Top RV Camping near Fontana Dam, NC

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Best RV Camping Sites Near Fontana Dam, NC (299)

    Camper-submitted photo from Elkmont Campground — Great Smoky Mountains National Park
    Camper-submitted photo from Elkmont Campground — Great Smoky Mountains National Park
    Camper-submitted photo from Elkmont Campground — Great Smoky Mountains National Park
    Camper-submitted photo from Elkmont Campground — Great Smoky Mountains National Park
    Camper-submitted photo from Elkmont Campground — Great Smoky Mountains National Park
    Camper-submitted photo from Elkmont Campground — Great Smoky Mountains National Park

    1.

    Elkmont Campground — Great Smoky Mountains National Park

    119 Reviews
    473 Photos
    991 Saves
    Gatlinburg, Tennessee

    Overview

    Located eight miles from Gatlinburg, Tennessee, Elkmont Campground is the largest and busiest campground in Great Smoky Mountains National Park. At an elevation of 2,150 feet, the area enjoys a moderate climate, characterized by mild winters and hot, humid summers.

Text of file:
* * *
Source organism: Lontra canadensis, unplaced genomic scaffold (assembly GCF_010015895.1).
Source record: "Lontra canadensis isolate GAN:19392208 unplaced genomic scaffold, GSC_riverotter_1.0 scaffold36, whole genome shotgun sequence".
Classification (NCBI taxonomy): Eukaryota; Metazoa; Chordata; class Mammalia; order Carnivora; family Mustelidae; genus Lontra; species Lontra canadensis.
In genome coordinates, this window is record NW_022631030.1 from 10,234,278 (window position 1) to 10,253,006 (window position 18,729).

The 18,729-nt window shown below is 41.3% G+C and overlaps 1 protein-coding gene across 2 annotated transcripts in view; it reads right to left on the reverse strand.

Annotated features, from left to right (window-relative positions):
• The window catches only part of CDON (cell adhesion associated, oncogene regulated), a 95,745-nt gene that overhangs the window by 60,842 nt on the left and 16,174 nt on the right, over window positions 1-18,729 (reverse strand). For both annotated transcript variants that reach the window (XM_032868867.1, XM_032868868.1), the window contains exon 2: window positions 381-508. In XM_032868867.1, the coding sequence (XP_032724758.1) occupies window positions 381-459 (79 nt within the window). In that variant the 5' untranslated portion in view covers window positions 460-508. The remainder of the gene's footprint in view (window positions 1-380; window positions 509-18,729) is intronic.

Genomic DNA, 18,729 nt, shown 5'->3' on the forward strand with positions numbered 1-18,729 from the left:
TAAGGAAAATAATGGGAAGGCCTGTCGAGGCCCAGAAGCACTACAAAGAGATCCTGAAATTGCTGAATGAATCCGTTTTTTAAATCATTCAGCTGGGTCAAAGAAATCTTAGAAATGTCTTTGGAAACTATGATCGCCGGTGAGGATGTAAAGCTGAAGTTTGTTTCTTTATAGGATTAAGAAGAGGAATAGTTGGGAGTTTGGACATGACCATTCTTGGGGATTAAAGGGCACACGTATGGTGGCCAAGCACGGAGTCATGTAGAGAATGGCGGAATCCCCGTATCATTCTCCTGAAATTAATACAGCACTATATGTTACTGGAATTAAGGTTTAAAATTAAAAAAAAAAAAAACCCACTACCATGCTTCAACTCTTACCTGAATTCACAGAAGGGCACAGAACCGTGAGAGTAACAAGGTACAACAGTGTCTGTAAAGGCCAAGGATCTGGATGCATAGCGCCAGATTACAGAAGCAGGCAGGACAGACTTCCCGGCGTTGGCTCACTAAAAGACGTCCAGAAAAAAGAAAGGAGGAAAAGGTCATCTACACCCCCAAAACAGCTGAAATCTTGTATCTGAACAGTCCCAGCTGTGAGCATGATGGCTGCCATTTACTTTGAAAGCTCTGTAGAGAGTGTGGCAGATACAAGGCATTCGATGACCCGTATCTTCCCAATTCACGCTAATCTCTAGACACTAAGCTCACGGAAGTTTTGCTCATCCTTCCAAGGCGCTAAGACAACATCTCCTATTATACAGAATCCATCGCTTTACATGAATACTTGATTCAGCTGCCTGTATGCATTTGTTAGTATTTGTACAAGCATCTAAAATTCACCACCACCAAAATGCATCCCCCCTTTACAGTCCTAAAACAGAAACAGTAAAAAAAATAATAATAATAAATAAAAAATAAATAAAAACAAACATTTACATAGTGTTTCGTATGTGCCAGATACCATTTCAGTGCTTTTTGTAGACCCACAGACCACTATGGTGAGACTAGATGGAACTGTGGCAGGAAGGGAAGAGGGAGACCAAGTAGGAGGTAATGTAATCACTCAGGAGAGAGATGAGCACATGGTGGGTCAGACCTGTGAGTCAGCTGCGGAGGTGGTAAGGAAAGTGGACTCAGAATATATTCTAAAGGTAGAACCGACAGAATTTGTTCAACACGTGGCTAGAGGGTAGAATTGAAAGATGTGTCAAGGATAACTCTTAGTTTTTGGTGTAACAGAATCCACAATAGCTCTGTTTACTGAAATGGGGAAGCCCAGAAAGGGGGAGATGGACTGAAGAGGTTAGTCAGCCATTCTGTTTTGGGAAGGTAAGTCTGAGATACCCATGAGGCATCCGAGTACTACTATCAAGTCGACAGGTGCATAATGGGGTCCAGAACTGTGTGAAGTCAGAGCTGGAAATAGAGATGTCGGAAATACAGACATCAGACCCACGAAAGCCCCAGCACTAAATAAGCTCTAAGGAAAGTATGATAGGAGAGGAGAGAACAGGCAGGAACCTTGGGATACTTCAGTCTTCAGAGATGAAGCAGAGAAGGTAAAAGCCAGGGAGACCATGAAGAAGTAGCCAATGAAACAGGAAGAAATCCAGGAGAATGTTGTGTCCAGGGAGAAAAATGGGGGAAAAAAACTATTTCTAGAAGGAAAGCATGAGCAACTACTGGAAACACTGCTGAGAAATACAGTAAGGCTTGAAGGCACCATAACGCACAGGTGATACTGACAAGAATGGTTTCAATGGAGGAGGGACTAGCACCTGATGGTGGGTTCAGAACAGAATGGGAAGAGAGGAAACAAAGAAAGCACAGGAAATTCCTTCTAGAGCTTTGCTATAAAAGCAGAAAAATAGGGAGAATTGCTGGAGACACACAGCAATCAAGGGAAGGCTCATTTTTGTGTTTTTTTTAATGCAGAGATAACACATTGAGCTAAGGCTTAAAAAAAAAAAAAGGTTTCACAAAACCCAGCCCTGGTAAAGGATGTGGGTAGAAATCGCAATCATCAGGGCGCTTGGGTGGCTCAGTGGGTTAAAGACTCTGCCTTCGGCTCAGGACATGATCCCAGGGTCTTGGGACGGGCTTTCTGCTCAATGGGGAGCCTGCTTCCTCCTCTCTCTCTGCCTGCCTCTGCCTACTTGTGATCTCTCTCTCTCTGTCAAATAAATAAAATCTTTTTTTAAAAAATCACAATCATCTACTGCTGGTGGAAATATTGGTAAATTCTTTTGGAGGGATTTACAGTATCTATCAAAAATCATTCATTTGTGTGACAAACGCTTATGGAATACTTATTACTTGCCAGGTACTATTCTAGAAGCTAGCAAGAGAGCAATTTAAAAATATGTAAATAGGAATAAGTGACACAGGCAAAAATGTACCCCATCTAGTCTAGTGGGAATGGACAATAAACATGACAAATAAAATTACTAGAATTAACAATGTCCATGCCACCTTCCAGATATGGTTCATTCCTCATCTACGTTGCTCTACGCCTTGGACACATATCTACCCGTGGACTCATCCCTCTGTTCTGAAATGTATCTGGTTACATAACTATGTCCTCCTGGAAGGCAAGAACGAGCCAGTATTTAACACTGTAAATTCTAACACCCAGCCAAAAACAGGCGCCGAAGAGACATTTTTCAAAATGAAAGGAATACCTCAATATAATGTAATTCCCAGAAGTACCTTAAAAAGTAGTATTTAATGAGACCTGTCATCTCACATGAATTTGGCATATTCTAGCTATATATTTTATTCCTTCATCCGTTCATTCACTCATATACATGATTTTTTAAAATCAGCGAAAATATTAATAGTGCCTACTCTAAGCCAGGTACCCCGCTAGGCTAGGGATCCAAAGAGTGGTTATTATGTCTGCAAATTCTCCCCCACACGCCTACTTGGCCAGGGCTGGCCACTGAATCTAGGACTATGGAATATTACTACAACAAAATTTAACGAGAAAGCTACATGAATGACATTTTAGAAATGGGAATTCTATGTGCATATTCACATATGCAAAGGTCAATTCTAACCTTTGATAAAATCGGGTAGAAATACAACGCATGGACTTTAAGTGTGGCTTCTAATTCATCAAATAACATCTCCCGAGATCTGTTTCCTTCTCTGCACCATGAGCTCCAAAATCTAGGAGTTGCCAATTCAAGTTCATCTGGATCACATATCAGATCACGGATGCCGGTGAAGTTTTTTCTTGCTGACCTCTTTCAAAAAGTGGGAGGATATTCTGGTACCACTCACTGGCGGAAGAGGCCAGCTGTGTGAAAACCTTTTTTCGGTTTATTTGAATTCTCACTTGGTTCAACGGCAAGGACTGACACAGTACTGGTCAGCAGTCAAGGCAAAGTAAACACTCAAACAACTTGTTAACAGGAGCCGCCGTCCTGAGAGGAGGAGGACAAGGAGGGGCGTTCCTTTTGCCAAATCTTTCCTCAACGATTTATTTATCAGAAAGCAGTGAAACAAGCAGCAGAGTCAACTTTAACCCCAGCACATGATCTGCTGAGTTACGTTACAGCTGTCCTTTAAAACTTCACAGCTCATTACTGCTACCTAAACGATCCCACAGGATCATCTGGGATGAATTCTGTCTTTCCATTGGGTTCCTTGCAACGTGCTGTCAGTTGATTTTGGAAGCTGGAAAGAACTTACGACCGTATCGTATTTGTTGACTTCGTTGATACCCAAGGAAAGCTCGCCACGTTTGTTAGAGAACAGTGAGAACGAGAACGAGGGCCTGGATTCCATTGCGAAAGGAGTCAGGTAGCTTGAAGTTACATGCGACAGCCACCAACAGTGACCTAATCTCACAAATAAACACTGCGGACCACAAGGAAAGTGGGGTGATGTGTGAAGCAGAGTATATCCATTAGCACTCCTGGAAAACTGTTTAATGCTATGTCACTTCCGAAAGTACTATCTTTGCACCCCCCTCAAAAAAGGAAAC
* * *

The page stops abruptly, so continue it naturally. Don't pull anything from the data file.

Recreation

    The Little River runs through the campground offering visitors the option to camp waterfront. Campers can enjoy high-quality backcountry fishing in the cool waters of the Little River and countless other streams and rivers that snake through the mountains. Great Smoky Mountains National Park is a hiker's paradise, with over 800 miles of maintained trails ranging from short, leg-stretchers to strenuous treks, with a number of those trails easily accessible from Elkmont Campground. The nearby and popular Laurel Falls Trail leads to a spectacular 80-ft. waterfall. Hiking and fishing are not the only reasons for visiting the Smokies: Picnicking, wildlife viewing and auto touring are popular activities. With around 1,500 bears living in the park, it's not uncommon for visitors to spot one. From the big animals like bears, deer, and elk, down to microscopic organisms, the Smokies are the most biologically-diverse area in the world's temperate zone. The park is a sanctuary for a magnificent array of animal and plant life, all of which is protected for future generations to enjoy. The park also holds one of the best collections of log buildings in the eastern United States. Over 90 historic structures, including houses, barns, outbuildings, churches, schools and grist mills have been preserved or rehabilitated in the park.